The Poem

(Critical Guide to Poetry for Students)

“Skipper Ireson’s Ride,” a ballad in nine eleven-line stanzas, is a story told through a third-person narrator who reports on the words and actions of the poem’s characters but does not take part in them. Typically, a ballad presents one dramatic or exciting episode, not a fully developed story. As the title suggests, “Skipper Ireson’s Ride” focuses on one brief moment in the man’s life: his ride out of the town of Marblehead, Massachusetts.

The poem opens by harkening back to strange rides from legends and fables that would have been familiar to Whittier’s nineteenth century educated audience: Apuleius on a golden ass, the Tartar king Calendar’s ride on a brass horse, and Muhammad’s winged mule. The tone is at the same time grand and ridiculous. Soon Ireson takes his place among this strange company, for it is revealed that Skipper Ireson’s ride is not on a swift horse or chariot, as might be expected. Instead, the refrain (repeated with slight variation at the end of each stanza) introduces

Old Floyd Ireson, for his hard heart,Tarred and Feathered and carried in a cart By the women of Marblehead!

The next two stanzas take up the action in medias res, as the women struggle with the cart and hurl insults at Ireson. Whittier uses exaggerated comparisons to heighten the grim humor....

(The entire section is 498 words.)

Forms and Devices

(Critical Guide to Poetry for Students)

“Skipper Ireson’s Ride” has often been considered the greatest American ballad of the nineteenth century. Part of its strength lies in Whittier’s skillful juxtaposition of specific local elements—a common element in his most successful ballads—with references to the ancient world of classical poetry. The most obvious example of this juxtaposition occurs in the refrain. When the refrain is spoken by the narrator, it is in formal, educated language, but when the village women cry out the refrain, the poet presents their distinctive Marblehead dialect, and “Tarred and feathered and carried in a cart” becomes “Torr’d an’ futherr’d an’ corr’d in a corrt.” No comment is made about the shift; the poet simply wants to reader to hear the poem told in two distinct voices.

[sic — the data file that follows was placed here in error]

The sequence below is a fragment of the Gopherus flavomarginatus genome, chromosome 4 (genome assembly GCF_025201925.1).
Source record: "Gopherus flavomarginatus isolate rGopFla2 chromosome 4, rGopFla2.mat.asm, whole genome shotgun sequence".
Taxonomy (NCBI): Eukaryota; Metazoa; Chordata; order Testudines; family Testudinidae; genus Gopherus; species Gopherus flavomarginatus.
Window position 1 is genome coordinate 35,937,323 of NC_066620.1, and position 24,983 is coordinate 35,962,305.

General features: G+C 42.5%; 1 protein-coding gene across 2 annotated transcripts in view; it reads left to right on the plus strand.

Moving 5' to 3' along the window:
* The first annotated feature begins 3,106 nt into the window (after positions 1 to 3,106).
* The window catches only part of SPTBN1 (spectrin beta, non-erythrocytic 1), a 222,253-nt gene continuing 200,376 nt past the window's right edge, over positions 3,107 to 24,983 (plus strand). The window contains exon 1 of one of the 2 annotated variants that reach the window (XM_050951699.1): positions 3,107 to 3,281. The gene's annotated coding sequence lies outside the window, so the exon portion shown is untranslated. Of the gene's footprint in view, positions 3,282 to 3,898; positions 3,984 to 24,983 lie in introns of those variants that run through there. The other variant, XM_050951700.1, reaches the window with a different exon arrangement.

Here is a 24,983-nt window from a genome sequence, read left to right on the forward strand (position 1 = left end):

Specific references to local geography, including the names of Marblehead, Chaleur Bay, and the Salem road, place the action of the poem firmly in the real world. At the same time, comparisons of Ireson to Apuleius or Muhammad, and of the women to conch-blowing followers of Bacchus, elevate the story to the realm of the fantastic. The women are both real-life residents of a real fishing village, surrounded by its fog and rain, hearing winds and seabirds, smelling apple blossoms and lilacs, and also mythical creatures, the stuff of story and song. Again, the narrator does not call attention to the contrasts. This matter-of-fact juxtaposition claims for the story of...

(The entire section is 482 words.)


(Critical Guide to Poetry for Students)

Kribbs, Jayne K. Critical Essays on John Greenleaf Whittier. Boston: G. K. Hall, 1980.

Leary, Lewis, and Sylvia Bowman. John Greenleaf Whittier. New York: Macmillan, 1983.

Pickard, John B. John Greenleaf Whittier: An Introduction and Interpretation. New York: Holt, Rinehart and Winston, 1961.

Pickard, Samuel T. Life and Letters of John Greenleaf Whittier. Reprint. New York: Haskell House, 1969.

Wagenknecht, Edward C. John Greenleaf Whittier: A Portrait in Paradox. New York: Oxford University Press, 1967.

Woodwell, Roland H. John Greenleaf Whittier: A Biography. Haverhill, Mass.: Trustees of the Whittier Homestead, 1985.